The Importance of Venues to Music – Part 1: Opera

It is impossible to untangle the importance of location from a piece of music. It’s subtle, and it can be deceptive, but it is always there. Just to prove it, we can perform a brief thought experiment: Imagine an early music ensemble playing unamplified in your favourite night club. The sounds wouldn’t carry throughout the space and it is likely to sound very dry and flat with little reverberation to fill out the sound. Then imagine a EDM producer playing a set in a cathedral, with the melody lines and the rhythms becoming mushy and indistinct in the echoing space, and you can start to see that nowhere is the musical blank canvas that it first appears. The term “good acoustics” becomes meaningless, the acoustics of a place can only be suitable to what’s being performed. Not that that’ll stop people, especially me, from discussing how good the acoustics of a place are.

Before I continue I would like to mention a lecture given by David Byrne that effectively summarises everything I’m saying here and even discusses how even more abstract notions of venues such as personal music devices, radio and even the inside of a car have shaped the music written for these spaces. However, considering said lecture is a quarter of an hour long it’s worth me summarising and elaborating on some of the examples he gives.

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The orchestra pit of the Bayreuth Festspielhaus. The wooden platform above the musicians forms part of the stage

The design by Richard Wagner of the Bayreuth Festspielhaus demonstrates this relationship. The expanded orchestra pit enables an expanded range of instruments as well as an expanded dynamic range (by which I mean: Wagner could be louder). Unlike earlier Italian opera houses with emphasis placed on nobility in boxes and stalls surrounding the stage, the Festspielhaus enables each member of the audience to have pretty much the same listening experience as everyone else. The Festspielhaus is also small relative to rival opera houses, meaning singers on stage are no longer forced to compete with the orchestra to project to the audience. The seating arrangement based on the ancient greek theatron also takes advantage of how sympathetic this design is to the projection of the human voice to enable a singer to be perfectly intelligible over an orchestra even to the back row.

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Seating at the Bayreuth Festspielhaus. Note the resemblance to a Greek Amphitheatre

This is what must be remembered about the Festspielhaus: Wagner wanted to push the boundaries of the music he wrote, so he commissioned a new space to enable it to be performed. He expanded the orchestra pit to accommodate more bass instruments and to increase the volume the orchestra could reach. It was deliberately smaller than would be expected so that the performers on stage could be heard more clearly during the quiet moments and to emphasise the tome of their voices. The Bayreuth Festspielhaus is integral to the performance of a Wagnerian opera.

This is just the start. As time goes on I will discuss further case studies and examples of the close link between music and space, talking about everything from Punk to the Palaeolithic (And a bit in between).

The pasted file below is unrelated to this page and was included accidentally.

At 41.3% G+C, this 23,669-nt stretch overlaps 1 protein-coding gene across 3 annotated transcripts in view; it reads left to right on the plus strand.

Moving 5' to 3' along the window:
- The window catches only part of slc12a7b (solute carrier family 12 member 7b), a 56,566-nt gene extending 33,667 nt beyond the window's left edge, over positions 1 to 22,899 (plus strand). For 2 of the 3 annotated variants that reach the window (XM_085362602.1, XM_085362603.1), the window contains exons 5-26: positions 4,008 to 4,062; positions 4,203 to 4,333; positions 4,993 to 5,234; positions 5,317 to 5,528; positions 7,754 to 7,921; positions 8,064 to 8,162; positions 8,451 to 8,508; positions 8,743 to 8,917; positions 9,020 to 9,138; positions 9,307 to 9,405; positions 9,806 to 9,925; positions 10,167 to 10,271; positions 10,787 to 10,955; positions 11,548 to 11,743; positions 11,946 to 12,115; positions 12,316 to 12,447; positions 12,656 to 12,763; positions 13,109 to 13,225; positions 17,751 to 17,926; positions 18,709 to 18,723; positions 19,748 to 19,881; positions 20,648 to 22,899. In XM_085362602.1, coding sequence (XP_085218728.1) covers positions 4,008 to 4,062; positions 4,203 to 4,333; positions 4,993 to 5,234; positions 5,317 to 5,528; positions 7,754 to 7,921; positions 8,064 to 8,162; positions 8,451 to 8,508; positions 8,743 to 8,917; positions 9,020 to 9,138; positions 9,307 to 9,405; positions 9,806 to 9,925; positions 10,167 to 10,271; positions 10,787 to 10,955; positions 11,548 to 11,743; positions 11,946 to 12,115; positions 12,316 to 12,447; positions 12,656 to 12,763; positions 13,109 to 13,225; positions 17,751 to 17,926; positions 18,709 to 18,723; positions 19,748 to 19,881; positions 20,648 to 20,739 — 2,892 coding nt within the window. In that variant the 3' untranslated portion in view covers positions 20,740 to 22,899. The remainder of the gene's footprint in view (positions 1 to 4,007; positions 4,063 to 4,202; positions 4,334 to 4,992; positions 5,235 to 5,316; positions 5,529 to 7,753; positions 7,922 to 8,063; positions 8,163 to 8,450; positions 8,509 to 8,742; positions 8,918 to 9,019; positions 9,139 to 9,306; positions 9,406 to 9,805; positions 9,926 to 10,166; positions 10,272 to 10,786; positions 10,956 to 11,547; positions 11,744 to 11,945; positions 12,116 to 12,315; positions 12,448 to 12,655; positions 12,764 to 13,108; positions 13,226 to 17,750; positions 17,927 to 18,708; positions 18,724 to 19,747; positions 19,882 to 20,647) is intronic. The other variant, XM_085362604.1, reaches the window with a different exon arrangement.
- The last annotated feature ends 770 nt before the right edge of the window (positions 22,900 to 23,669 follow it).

Further reading:

Byrne, D. (2012) How Music Works

Garai, M., Ito, K., D’Orazio, D., De Cesaris, S. and Morandi, D. (2015) The acoustics of the Bayreuth Festspielhaus

 

Venues, Regeneration and Identity

Something approximately current this time, I’m sorry about the lack of recent updates but university’s been getting in the way slightly.

The recent opening of the Victoria Gate shopping centre shopping centre has prompted fresh concerns over the future of artists who make their living there. This is certainly not a unique phenomenon to Leeds, indeed it’s a story that’s being repeated up and down the country (Not to mention elsewhere around the world). Everywhere you look, gentrification is the word on people’s lips.

The cycle usually goes something like this: Up and coming artists/writers/musicians/students, etc. move to areas in a city  where rents are cheap and there is plentiful space available to paint/write/rehearse/drink, etc. and to develop ideas and concepts. If they are reasonably successful, they begin to attract interest and footfall and they begin to give the area a reputation for creativity and excitement. This draws more people to live there, attracts investment and retailers keen to take advantage of this atmosphere, pushing rents ever higher. The council may even step in and attempt to develop the area. The increasing rents drive all of the people who worked to give the area its reputation away and the cycle begins anew.

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Artist’s impression of Tottenham Court Road Underground Station development, Soho

This is a scene being played out everywhere from Shoreditch to Manchester’s Northern Quarter to Soho to Mabgate and the Victoria Gate in Leeds. The amount that’s being written on gentrification is amazing and far more eloquent writers than I have written volumes on it. What I want to talk about here is how music as a badge of identity factors into this.